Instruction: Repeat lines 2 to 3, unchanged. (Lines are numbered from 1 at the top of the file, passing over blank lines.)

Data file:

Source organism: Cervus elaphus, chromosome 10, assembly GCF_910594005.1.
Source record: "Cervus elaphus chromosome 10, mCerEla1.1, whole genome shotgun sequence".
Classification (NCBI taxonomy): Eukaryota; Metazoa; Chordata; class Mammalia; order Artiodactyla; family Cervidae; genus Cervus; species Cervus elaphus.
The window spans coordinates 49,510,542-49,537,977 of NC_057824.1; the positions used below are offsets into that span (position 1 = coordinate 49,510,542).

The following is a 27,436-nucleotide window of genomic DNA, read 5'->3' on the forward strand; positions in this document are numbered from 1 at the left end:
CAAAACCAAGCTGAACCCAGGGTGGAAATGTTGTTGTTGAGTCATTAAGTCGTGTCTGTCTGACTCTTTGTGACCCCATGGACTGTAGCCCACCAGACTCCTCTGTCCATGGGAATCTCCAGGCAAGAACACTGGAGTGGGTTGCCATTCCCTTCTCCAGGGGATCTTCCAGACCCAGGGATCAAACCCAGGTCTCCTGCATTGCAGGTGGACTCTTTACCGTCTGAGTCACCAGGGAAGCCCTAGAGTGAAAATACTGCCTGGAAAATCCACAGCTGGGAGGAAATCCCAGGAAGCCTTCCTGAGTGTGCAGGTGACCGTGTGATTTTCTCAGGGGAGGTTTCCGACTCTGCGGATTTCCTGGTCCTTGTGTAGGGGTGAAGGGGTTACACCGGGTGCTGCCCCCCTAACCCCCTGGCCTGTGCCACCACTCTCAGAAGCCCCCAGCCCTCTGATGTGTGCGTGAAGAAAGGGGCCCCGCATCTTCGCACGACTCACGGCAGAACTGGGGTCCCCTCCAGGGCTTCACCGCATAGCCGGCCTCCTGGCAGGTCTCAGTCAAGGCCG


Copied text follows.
Source record: "Cervus elaphus chromosome 10, mCerEla1.1, whole genome shotgun sequence".
Classification (NCBI taxonomy): Eukaryota; Metazoa; Chordata; class Mammalia; order Artiodactyla; family Cervidae; genus Cervus; species Cervus elaphus.